GW should offer seminars on unwritten biking rules in D.C.

In a rush to get from class to my internship last week, I jumped on a bike from the Capital Bikeshare station outside of Duques Hall and headed off down the street. I traveled about a block before I started to question on which side of the one-way street I should be biking.

Biking is an affordable, healthy and sustainable way to travel around the District, but it isn’t always safe or easy to navigate. Busy intersections and speeding cars can present danger for the daily commute. Urban biking is especially challenging – even for those who have experience biking in their hometowns or smaller cities – because there are so many official and unwritten rules of the road. For example, bikers can only legally ride on the sidewalk in certain parts of the city, and road bicyclists generally have the same rights and responsibilities as drivers in cars.

With 10 Capital Bikeshare stations on or near campus and many students owning bikes, it’s clearly a popular mode of transportation for students. Plus, a “dockless” biking system rolled out earlier this month may make biking even more popular on campus because it allows riders to pick up and leave bikes anywhere. To ensure that students are able to stay safe while getting the most out of city biking, GW should offer bike safety and training seminars.

The seminars would be optional and free for students and faculty and held in a convenient on-campus location.

Though information about biking safety in D.C. is available online from the District Department of Transportation, it would be helpful to have a resource specific to GW and Foggy Bottom. The Lerner Health and Wellness Center or the Milken Institute School of Public Health’s Lifestyle, Sport and Physical Activity department would be better equipped to give students relevant in-person instruction about the safest routes and routines for this area of the city.

Many people will just hop on a Capital Bikeshare bike without a second thought, and for tourists and daytrippers biking around pedestrian areas like the Mall, this works out fine in the short term. But regular commuters on busier roads may benefit from more in-depth instruction to answer questions like whether bikers are allowed to bike between lanes and how much distance to put between oneself and traffic.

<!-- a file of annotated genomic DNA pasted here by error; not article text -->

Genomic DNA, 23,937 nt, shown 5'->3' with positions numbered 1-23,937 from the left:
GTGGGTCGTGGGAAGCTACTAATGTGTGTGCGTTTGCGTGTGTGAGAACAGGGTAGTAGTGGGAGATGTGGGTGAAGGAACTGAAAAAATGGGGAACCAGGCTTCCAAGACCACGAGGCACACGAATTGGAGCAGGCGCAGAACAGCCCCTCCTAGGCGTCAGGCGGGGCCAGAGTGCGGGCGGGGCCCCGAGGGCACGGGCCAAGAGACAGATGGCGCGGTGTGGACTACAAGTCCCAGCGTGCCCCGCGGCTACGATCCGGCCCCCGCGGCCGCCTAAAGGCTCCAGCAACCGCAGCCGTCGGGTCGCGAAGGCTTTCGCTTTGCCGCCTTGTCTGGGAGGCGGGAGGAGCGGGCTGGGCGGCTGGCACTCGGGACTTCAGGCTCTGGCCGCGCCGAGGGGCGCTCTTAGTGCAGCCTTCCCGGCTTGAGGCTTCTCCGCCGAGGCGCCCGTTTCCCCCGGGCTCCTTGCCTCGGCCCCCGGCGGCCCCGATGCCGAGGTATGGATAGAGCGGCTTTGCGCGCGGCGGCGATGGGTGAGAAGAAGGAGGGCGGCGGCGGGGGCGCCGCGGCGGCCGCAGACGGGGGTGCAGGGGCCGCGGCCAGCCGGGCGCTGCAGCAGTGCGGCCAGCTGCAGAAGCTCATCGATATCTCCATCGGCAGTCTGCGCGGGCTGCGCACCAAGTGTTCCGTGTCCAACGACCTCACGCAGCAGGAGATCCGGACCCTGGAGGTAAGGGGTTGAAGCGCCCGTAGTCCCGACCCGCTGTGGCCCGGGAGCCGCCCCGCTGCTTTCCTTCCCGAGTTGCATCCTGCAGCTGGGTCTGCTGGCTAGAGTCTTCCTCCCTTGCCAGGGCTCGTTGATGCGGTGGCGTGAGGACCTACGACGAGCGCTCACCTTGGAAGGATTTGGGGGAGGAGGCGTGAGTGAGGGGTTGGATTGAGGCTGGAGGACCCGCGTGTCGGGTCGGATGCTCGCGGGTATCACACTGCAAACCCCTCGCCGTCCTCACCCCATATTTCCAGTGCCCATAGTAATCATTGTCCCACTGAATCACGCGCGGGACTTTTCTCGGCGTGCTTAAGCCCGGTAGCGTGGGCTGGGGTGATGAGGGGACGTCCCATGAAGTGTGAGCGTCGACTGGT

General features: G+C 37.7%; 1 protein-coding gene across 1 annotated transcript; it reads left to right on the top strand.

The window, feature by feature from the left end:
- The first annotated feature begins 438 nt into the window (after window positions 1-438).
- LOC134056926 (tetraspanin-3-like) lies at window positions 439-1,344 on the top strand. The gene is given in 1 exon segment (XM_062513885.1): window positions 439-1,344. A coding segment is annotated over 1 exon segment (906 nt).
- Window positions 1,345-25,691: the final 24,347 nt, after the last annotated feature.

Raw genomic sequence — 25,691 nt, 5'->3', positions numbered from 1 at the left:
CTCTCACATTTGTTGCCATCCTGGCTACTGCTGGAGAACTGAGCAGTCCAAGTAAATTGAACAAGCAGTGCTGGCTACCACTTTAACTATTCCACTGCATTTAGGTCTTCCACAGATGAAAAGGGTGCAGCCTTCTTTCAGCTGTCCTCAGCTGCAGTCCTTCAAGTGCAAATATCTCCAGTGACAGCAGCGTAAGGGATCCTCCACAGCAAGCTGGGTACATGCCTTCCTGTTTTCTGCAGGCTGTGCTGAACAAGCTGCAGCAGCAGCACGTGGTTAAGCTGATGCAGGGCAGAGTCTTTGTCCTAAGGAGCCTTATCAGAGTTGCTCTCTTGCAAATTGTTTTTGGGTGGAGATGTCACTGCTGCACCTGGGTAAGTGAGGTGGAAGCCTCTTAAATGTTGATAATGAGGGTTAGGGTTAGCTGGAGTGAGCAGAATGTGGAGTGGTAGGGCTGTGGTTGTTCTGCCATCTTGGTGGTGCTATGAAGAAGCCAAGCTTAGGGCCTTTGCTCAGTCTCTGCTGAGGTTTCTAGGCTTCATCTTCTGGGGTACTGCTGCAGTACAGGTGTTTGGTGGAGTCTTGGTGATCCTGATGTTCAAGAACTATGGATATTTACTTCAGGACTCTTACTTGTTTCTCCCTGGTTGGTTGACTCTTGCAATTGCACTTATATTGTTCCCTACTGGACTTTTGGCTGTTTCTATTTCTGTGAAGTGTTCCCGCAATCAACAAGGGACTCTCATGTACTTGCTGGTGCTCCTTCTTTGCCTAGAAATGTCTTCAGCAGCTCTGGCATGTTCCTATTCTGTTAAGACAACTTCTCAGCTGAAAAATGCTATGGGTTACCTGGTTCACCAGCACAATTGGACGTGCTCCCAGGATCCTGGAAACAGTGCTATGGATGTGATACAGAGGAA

All of these questions could be easily answered. In-person seminars would not need to be a significant time commitment for interested students and faculty. This safety seminar could be taught by instructors who teach courses in HelWell or Milken’s LSPA department. The necessary information could be conveyed in a short period of time – like a Saturday morning meeting – and offered to the community once or twice a semester. Ideally, the seminars would be optional and free for students and faculty and held in a convenient on-campus location, like the District House basement.

The University should learn from its fellow urban peer schools and prioritize the safety of faculty and students who choose to bike in D.C.

In addition to safety training and an overview of biking laws, the seminar could offer information about different bikeshare options and the risks and benefits of bike ownership in D.C. An opportunity for attendees to ask questions relating to their specific experiences on the road would also be helpful, as real-life examples can make concepts more relatable. Offering seminars should be possible and low-cost for the University. And at the very least, GW should already be offering resources like videos and safe route maps online on their transportation website.

Many of GW’s peer institutions offer more bike training resources. Before taking out one of New York University’s free bike-share bike rentals, students must complete an online safety training. Boston University has a website dedicated to bike safety and rules for biking in Boston. American University and Georgetown University both have transportation websites offering both campus- and D.C.-focused advice and resources to bikers.

GW’s transportation website, on the other hand, publishes the locations of bike racks and bikeshare stations but offers nothing in terms of safety or training. Knowledge in Action Career Internship Fund Travel Grants can be granted for bikesharing, meaning that GW will help students afford the costs of using bikeshare to get to their internships. This is a positive thing, but it can be dangerous if students don’t know how to bike safely to their internships. The University should learn from the example of its fellow urban peer schools and prioritize the safety of its faculty and students who choose to bike in D.C.

In the meantime, I’ll keep commuting on my Capital Bikeshare, nervously hoping I’m not on the wrong side of the street.

Matilda Kreider, a sophomore double-majoring in political communication and environmental studies, is a Hatchet opinions writer.

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